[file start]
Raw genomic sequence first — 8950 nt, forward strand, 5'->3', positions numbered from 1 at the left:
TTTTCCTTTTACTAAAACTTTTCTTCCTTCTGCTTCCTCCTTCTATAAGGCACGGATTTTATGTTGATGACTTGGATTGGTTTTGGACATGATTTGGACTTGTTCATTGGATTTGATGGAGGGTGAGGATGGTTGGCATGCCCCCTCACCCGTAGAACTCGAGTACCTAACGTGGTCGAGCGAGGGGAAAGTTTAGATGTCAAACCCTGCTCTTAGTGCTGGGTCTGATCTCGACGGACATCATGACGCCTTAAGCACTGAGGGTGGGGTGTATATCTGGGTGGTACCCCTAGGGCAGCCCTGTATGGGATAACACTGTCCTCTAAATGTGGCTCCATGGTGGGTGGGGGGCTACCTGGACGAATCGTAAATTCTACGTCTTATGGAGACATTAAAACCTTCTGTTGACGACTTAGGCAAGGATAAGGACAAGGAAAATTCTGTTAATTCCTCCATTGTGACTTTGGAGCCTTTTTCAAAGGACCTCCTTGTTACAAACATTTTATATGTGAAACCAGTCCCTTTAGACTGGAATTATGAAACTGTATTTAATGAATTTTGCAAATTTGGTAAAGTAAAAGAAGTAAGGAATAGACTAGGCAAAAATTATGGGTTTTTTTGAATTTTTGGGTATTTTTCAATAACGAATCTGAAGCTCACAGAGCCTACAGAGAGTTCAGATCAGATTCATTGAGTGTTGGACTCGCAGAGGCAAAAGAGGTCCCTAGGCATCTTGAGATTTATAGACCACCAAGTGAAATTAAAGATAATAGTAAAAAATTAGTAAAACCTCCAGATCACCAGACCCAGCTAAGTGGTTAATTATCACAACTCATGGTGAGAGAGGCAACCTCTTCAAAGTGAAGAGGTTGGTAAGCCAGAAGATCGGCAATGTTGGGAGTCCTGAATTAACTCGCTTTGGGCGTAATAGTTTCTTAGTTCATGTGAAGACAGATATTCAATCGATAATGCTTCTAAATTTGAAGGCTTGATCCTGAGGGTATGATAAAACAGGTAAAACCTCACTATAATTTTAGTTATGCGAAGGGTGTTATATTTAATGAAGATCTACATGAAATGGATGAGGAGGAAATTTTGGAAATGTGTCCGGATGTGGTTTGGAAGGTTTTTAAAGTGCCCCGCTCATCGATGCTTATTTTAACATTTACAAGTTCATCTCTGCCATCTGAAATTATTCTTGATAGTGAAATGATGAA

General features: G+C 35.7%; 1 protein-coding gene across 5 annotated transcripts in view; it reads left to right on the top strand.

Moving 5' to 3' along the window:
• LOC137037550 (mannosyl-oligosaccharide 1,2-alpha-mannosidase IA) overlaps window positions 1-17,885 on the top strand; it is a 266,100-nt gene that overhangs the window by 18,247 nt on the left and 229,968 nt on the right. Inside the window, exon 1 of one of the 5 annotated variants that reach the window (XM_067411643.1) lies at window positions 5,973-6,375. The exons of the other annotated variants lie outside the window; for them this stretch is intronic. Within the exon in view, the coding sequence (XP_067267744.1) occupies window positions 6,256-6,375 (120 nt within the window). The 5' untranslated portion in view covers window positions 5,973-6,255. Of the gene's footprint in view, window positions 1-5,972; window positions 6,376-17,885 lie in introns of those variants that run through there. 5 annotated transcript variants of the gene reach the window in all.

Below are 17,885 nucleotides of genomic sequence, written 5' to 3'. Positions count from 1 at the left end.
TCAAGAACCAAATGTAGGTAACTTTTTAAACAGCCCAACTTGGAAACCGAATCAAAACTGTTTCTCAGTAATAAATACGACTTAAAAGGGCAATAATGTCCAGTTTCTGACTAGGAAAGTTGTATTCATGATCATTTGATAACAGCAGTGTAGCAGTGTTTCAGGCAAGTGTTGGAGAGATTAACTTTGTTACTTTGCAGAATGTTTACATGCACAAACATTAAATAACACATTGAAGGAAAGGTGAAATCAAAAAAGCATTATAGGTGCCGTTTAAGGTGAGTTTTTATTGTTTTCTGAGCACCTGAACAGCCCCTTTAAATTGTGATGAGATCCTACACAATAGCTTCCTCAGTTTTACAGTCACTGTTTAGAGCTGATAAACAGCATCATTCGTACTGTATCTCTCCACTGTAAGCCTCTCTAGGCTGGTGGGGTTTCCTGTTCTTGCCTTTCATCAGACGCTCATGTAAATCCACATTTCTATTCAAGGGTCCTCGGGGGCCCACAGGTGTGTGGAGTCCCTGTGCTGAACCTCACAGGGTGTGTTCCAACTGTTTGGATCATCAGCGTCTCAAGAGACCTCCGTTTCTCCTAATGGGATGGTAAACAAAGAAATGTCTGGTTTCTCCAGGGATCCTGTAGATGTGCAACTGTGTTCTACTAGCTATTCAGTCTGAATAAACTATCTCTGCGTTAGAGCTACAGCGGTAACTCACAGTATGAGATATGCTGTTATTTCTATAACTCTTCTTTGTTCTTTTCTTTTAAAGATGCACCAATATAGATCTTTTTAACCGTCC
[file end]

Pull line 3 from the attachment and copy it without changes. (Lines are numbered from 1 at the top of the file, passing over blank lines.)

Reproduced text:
General features: G+C 35.7%; 1 protein-coding gene across 5 annotated transcripts in view; it reads left to right on the top strand.